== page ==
x Abu Dhabi, UAEMonday 22 January 2018

University considers admitting non-nationals

new campus may be able to accommodate growing number of Emirati women seeking a university education and foreign students.

ABU DHABI // Zayed University is considering allowing non-Emirati students to enrol in its programmes after the institution completes the construction of its new campus in 2011. Sheikh Nahyan bin Mubarak, Minister of Higher Education and Scientific Research, said the change was being considered to accommodate a growing number of secondary school graduates who are interested in the university's programmes.

Thomas Cochran, the Zayed University's chief of staff, said the campus in central Abu Dhabi was "bursting at the seams", and the school had placed a "soft cap" on the number of students who could attend because of budget and space restrictions. Work is due to start soon on the new campus near Abu Dhabi International Airport. "In Abu Dhabi, we've exceeded our capacity," he said. "We can't take on any more students than we have."

But the new campus may be able to accommodate both the growing number of Emirati women seeking a university education and foreign students. The school would first look at prospective candidates from other GCC states, Mr Cochran said. It could also open to non-GCC expatriate residents who had spent a part of their education in UAE secondary schools, and to foreign students who applied from abroad.

"This is a conversation that's been going on for the last couple of years," Mr Cochran said. "These are longer term plans. Nothing concrete has been put into place." The university was established in 1998 with the mission to educate Emirati women for professional careers and jobs in civil service. A branch for men in the military was opened in Sweihan last February. Mr Cochran said the university was "test marketing" the idea of allowing foreign students."This may be a sensitive issue, that's why we want to do this carefully."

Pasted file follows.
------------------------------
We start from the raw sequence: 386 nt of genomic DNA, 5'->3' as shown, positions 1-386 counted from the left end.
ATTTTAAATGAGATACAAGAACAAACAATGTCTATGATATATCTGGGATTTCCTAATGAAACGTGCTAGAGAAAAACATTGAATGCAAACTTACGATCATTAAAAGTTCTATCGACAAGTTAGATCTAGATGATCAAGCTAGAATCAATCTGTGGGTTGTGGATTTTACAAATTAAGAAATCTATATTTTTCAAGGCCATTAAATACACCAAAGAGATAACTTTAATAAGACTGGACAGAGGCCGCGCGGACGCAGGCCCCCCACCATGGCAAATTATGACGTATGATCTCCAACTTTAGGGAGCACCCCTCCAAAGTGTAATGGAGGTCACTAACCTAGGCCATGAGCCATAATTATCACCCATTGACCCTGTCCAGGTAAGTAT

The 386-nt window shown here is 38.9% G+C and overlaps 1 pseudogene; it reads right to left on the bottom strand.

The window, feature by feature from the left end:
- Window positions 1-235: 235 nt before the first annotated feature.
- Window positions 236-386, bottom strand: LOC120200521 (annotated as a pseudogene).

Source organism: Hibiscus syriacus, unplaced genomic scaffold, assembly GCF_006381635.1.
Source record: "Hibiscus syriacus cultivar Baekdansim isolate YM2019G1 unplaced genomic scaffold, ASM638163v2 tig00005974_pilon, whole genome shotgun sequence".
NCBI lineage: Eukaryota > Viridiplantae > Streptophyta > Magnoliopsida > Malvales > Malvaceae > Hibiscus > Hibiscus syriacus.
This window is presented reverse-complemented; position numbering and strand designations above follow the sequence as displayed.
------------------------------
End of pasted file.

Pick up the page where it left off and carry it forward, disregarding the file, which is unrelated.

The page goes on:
Allowing expatriate students would not be a completely new concept. Last autumn, the university admitted a handful of non-Emirati women after plans to create an international programme fell through. Those students pay tuition and other fees. "Last year, we took a pretty serious look at opening international colleges but we decided that it was a bit premature to push for a full-blown international education so we took a step back from that," he said.

The six students who applied for that programme were invited to attend the university at its Dubai and Abu Dhabi campuses. Zayed University was recently granted international accreditation from the Middle States Commission on Higher Education, the first non-American university to achieve such a standing. The accreditation was granted at the end of a five-year process that examined the university's academic programmes, faculty, funding and management practices.

University officials said the endorsement of Middle States would make Zayed graduates more employable and would also improve the prospect of placing postgraduate students at universities in the United States, the United Kingdom and Canada. Like other federal postsecondary institutions, the university has been straining under a budget freeze that Sheikh Nahyan said he hoped would be rectified by next year, when the Government implemented a budget based on attendance figures.

Since its opening, Zayed University has graduated five classes, each comprising 1,700 students. @Email:jgerson@thenational.ae Zayed University graduates: editorial, page a25